CSM Defending the Defenders at CFS 45
Recognizing the increasing hostility toward economic, social, and cultural rights defenders, the Civil Society Mechanism (CSM) for relations with the UN Committee on World Food Security (CFS) organized a side event on human rights defenders at the October 2018 CFS45 at Rome. The event, Defend the Defenders: How to effectively protect those who fight for the right to food, highlighted the threats and criminalization faced by indigenous peoples and social movements in their struggles for their rights to foods, lands, fisheries and forests.
Participants identified a number of tools used to intimidate, criminalize, and destroy the framework around human rights defenders, including stigmatization (including women’s reputations), threats, criminalization, torture, disappearance, sexual violence, attacks against family members, restriction of movement, limitation of economic resources, and use of instigating or discriminatory language by politicians to encourage their followers to use physical aggression against defenders. In combatting this disturbing trend, speakers highlighted the role that regional and international human rights mechanisms can play, as well as the need for a stronger commitment by duty holders, and for the promotion of the use and implementation of existing human rights mechanisms.
Speakers shared cases on Palestine, Cameroon, South East Asia and Kenya, and Nadia Aï Zaï of the African Human and Peoples Rights Commission (ACHPR) explained the ways that human rights defenders can be defended, including through the use of human rights mechanisms.
According to the speaker on Palestine, reports from numerous sources have noted with concern that human rights defenders in Palestine face increasing attacks, arrest, detention and threats. The criminalization of defending human rights has been enshrined in discriminatory Israeli laws specifically designed to restrict and repress the Palestinian people, whereas the system of arrest and detention is an integral part of the Israeli colonial apparatus.
As of September 2018, Israel is holding 5,640 political prisoners, including 465 held in administrative detention (incarceration without trial or charge) and 270 children, including 50 children under the age of 16. Human rights defenders in the West Bank are often prosecuted under Military Order 101, which criminalizes organizing and participating in political protests or vigils, printing or publicizing political material and the bearing of national symbols such as flags.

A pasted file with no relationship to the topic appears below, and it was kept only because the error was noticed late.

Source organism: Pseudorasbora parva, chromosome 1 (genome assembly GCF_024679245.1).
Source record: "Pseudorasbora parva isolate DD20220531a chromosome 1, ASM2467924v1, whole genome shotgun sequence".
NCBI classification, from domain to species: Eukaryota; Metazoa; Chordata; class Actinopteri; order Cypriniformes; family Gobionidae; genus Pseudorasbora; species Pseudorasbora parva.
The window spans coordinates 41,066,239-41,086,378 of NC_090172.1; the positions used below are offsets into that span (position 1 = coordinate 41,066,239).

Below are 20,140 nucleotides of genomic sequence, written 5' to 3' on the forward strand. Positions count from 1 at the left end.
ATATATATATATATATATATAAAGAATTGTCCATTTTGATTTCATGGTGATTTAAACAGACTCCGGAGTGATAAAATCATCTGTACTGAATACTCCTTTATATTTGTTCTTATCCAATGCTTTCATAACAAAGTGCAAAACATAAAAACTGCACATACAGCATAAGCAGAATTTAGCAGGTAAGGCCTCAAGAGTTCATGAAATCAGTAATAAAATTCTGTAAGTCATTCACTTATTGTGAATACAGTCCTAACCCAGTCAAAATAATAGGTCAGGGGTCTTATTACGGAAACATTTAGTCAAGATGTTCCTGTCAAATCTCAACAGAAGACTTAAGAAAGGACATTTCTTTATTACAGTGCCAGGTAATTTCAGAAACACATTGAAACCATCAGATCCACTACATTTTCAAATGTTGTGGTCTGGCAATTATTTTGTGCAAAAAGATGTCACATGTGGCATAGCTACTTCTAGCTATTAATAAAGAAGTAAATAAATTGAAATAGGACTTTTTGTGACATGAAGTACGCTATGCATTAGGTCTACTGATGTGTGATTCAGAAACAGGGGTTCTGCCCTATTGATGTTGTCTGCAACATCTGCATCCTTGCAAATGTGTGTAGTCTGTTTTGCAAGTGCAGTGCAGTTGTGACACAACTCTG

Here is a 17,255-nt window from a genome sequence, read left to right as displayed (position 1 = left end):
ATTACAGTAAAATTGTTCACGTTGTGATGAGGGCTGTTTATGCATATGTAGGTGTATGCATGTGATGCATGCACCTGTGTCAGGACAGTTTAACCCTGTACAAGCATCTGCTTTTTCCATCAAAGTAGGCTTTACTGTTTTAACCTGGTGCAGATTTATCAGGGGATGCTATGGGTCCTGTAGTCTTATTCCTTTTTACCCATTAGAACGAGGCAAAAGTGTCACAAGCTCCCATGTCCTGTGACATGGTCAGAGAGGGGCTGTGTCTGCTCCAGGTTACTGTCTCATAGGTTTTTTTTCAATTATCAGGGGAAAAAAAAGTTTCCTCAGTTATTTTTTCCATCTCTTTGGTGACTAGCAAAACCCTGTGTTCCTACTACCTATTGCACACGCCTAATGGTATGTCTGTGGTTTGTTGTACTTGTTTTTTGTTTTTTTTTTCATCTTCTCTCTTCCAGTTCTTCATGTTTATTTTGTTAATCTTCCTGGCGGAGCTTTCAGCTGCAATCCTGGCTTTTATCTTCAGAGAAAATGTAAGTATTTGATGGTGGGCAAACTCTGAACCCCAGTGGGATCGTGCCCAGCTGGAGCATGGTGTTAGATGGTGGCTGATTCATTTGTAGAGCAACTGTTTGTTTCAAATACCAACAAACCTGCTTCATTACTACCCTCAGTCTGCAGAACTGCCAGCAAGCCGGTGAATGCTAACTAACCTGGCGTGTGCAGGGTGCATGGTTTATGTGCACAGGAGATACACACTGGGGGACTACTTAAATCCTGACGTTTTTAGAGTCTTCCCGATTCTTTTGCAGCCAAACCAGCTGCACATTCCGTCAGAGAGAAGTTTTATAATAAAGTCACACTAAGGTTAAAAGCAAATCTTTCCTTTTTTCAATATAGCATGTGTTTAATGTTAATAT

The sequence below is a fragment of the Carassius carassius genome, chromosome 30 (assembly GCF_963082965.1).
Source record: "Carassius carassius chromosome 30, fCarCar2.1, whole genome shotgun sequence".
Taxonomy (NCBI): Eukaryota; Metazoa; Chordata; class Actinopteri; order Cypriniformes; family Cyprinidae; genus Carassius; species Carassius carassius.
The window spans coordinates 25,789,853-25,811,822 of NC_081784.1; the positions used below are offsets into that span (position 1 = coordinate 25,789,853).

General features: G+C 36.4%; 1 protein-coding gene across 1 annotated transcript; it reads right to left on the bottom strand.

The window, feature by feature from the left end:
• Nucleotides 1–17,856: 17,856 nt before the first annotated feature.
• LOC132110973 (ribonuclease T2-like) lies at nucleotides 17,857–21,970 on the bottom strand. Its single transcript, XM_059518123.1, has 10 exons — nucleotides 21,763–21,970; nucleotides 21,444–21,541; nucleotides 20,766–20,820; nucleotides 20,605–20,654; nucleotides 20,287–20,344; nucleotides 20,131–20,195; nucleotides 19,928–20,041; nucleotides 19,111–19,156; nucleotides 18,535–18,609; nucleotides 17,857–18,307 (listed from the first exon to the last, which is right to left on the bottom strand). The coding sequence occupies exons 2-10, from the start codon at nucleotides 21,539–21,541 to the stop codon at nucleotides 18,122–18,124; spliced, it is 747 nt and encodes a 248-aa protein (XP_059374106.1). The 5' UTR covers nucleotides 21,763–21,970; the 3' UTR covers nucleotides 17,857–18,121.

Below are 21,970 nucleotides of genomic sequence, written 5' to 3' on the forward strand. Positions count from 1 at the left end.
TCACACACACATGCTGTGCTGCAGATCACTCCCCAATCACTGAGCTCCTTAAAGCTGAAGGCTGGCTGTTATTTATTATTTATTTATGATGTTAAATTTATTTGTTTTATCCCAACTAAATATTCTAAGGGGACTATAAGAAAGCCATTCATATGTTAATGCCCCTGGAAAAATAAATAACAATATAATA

Recently, a number of new laws criminalizing the actions of those who aim to draw attention to Israel’s human rights abuses have been passed, including:
2016 NGO Transparency Law: forces human rights groups that receive more than half their funding from abroad, including from European governments, to disclose their funding sources on all publications and communications with government. This law targets left-wing groups which support human rights, while excluding right-wing, nationalist, and pro-occupation groups, which are not required to reveal their funding sources.
2017 Anti-Boycott Divestment and Sanctions (BDS) Entry Law: bars international supporters of BDS from entering the occupied Palestinian territories via their Israeli controlled borders; this includes many people of Palestinian descent who are now unable to visit their families in the occupied territories. BDS is one of the fastest growing and most effective popular movements challenging Israel’s suppression of Palestinian human rights.
In June 2018, a bill criminalizing the filming of Israeli soldiers passed its first reading in the Israeli parliament. That bill would subject anyone caught filming or publishing footage of military activities with the purpose of harming the soldiers’ morale to as much as five years behind bars. The bill was proposed two days after a video showing Israeli soldiers cheering as a sniper shot a motionless Palestinian man in Gaza went viral.
Escalating instances of intimidation and reprisals against human rights defenders who cooperate with the UN Human Rights system, including UN Special Rapporteurs, prompted UN Special Procedures in June 2015 to consolidate and enhance their response to these unacceptable practices. In doing so, they reaffirmed Human Rights Council (HRC) resolutions 12/2, 24/24 and 36/21 and established a framework for action for mandate holders when faced with such cases. On 30 July 2015 the Human Rights Treaties Bodies adopted the San José Guidelines against Intimidation or Reprisals.